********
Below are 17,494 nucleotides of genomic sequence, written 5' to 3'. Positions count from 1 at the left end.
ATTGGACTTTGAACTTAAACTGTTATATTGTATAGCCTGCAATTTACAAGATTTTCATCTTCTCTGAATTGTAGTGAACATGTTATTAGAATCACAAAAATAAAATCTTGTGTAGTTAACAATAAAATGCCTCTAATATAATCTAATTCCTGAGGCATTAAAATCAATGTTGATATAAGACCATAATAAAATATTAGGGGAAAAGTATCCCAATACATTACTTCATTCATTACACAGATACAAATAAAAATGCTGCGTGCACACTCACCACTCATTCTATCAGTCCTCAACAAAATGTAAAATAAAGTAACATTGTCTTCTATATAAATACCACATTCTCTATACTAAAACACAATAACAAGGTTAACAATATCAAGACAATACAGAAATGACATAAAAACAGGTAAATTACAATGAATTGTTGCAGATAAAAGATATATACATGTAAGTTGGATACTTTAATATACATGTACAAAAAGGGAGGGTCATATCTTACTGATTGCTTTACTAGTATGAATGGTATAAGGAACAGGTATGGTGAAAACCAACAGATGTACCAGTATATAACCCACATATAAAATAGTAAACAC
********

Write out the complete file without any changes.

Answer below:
Below are 17,494 nucleotides of genomic sequence, written 5' to 3'. Positions count from 1 at the left end.
ATTGGACTTTGAACTTAAACTGTTATATTGTATAGCCTGCAATTTACAAGATTTTCATCTTCTCTGAATTGTAGTGAACATGTTATTAGAATCACAAAAATAAAATCTTGTGTAGTTAACAATAAAATGCCTCTAATATAATCTAATTCCTGAGGCATTAAAATCAATGTTGATATAAGACCATAATAAAATATTAGGGGAAAAGTATCCCAATACATTACTTCATTCATTACACAGATACAAATAAAAATGCTGCGTGCACACTCACCACTCATTCTATCAGTCCTCAACAAAATGTAAAATAAAGTAACATTGTCTTCTATATAAATACCACATTCTCTATACTAAAACACAATAACAAGGTTAACAATATCAAGACAATACAGAAATGACATAAAAACAGGTAAATTACAATGAATTGTTGCAGATAAAAGATATATACATGTAAGTTGGATACTTTAATATACATGTACAAAAAGGGAGGGTCATATCTTACTGATTGCTTTACTAGTATGAATGGTATAAGGAACAGGTATGGTGAAAACCAACAGATGTACCAGTATATAACCCACATATAAAATAGTAAACAC